Finance minister Arun Jaitley on August 4 had announced the launch of Bharat 22 ETF, an open-ended exchange-traded fund (ETF). It hit the market on Wednesday and closes on Friday. This offering is a part of the government’s disinvestment initiative, comprising stocks from the central public sector enterprise (CPSE) universe, public sector banks and scrips held under the Specified Undertaking of the Unit Trust of India (SUUTI). The underlying index for this ETF is the S&P BSE Bharat 22 Index.
Sixteen out of the 22 companies in the ETF are Maharatna, Miniratna-I and Navratna companies. It has a large-cap-oriented composition (nearly 92 per cent), while the remaining are quality mid-cap names.
The ETF is well diversified across six sectors — industrials, energy, utilities, finance, fast-moving consumer goods and basic materials. The index blends sectors with secular growth prospects (FMCG and utilities), and cyclicals (energy, metals, industrials). This can help reduce volatility and improve long-term investor returns. The weight of each stock capped at 15 per cent, while the sector weightage is capped at 20 per cent. This is in contrast to the previous CPSE ETFs where a few select sectors dominated the index composition.
Moreover, most of the scrips of this exchange-traded fund are the sector leader in their respective industry, which is a major plus as each of the companies bear strong fundamentals and with proven track record. The companies further stand to gain from ongoing reforms by the government including digital and cashless economy, the implementation of the goods and service tax, recapitalisation of public sector banks, the Make in India and other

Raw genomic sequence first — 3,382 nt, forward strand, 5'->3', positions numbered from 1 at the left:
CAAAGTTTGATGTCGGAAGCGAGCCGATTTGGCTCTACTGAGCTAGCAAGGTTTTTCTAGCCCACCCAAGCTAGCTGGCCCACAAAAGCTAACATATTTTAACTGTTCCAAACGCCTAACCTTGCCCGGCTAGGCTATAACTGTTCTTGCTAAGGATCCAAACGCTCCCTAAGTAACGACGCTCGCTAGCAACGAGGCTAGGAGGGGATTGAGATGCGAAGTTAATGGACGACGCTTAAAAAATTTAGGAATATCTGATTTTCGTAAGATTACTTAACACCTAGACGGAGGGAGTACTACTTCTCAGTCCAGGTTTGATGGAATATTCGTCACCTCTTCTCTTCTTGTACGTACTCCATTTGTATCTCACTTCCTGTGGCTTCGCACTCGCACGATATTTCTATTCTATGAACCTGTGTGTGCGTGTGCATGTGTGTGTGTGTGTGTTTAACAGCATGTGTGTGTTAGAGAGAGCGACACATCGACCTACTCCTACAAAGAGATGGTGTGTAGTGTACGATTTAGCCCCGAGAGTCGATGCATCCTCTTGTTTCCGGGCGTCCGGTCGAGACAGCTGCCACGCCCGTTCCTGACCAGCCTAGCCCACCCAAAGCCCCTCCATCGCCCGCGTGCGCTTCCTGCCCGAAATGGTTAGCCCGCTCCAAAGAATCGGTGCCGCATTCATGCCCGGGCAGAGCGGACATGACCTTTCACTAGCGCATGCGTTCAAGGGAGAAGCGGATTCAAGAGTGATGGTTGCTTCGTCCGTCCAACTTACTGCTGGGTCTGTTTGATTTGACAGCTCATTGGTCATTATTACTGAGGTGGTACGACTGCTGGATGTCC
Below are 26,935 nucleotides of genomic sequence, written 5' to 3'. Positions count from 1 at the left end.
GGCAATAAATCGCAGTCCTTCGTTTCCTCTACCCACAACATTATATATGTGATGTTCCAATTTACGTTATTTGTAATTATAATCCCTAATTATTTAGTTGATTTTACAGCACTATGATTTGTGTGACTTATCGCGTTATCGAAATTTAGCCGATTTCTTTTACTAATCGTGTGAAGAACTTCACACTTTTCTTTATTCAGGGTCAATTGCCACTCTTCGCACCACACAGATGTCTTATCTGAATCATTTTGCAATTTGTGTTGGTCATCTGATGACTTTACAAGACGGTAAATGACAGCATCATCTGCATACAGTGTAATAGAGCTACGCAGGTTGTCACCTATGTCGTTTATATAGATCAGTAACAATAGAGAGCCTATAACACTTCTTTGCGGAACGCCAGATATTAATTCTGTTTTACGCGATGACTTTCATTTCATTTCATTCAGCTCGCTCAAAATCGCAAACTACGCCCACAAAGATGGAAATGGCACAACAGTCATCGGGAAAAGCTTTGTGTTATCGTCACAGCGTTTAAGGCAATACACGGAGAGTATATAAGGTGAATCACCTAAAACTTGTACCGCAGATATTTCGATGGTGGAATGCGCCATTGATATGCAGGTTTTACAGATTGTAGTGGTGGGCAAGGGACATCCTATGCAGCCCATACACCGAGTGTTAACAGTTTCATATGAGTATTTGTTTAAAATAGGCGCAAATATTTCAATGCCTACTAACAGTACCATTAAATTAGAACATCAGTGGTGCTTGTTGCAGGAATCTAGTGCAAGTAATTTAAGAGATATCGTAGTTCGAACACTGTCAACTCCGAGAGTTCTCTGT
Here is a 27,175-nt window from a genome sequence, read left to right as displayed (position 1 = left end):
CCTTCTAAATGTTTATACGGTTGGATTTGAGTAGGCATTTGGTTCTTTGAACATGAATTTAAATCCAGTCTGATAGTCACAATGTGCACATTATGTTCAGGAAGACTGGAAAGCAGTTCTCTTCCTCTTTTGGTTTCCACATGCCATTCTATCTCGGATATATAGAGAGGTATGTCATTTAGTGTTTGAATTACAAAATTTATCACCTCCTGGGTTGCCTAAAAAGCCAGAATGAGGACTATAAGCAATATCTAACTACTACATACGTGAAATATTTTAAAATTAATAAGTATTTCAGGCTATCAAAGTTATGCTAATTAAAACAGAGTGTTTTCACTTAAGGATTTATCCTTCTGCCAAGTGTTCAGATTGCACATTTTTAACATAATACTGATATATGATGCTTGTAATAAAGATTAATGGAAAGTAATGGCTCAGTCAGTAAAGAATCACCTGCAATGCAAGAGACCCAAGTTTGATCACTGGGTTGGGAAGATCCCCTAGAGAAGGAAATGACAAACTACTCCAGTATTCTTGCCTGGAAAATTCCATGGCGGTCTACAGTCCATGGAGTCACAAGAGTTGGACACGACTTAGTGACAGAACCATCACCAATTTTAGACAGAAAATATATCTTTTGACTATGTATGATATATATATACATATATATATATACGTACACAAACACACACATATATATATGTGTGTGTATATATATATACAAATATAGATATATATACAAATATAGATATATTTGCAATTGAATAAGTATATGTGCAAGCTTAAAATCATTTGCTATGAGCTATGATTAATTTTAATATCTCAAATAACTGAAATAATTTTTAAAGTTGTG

Even on market matrices such as price-to-earnings ratio and dividend yield, the ETF stacks up well. Analysis of the one-year rolling dividend yield of the Bharat 22 compared with the Sensex and the Nifty since March 2013 shows that Bharat 22 index has consistently generated higher dividend yield, almost double than the market benchmarks. Further, even on price-to-earnings and price-to-book, the ETF is better placed than the benchmark indices, which effectively means that this ETF is not as expensively valued as the broader market. On the earnings growth (FY17 to FY19E) front as well, Bharat 22 ETF companies are better placed at 16 per cent, compared with the Sensex at 14 per cent and the Nifty at 13 per cent.
To top it, the government has announced a 3 per cent discount to all class of investors. This adds to the overall returns profile of the investment, making it an attractive opportunity for those who wish to make a long-term investment.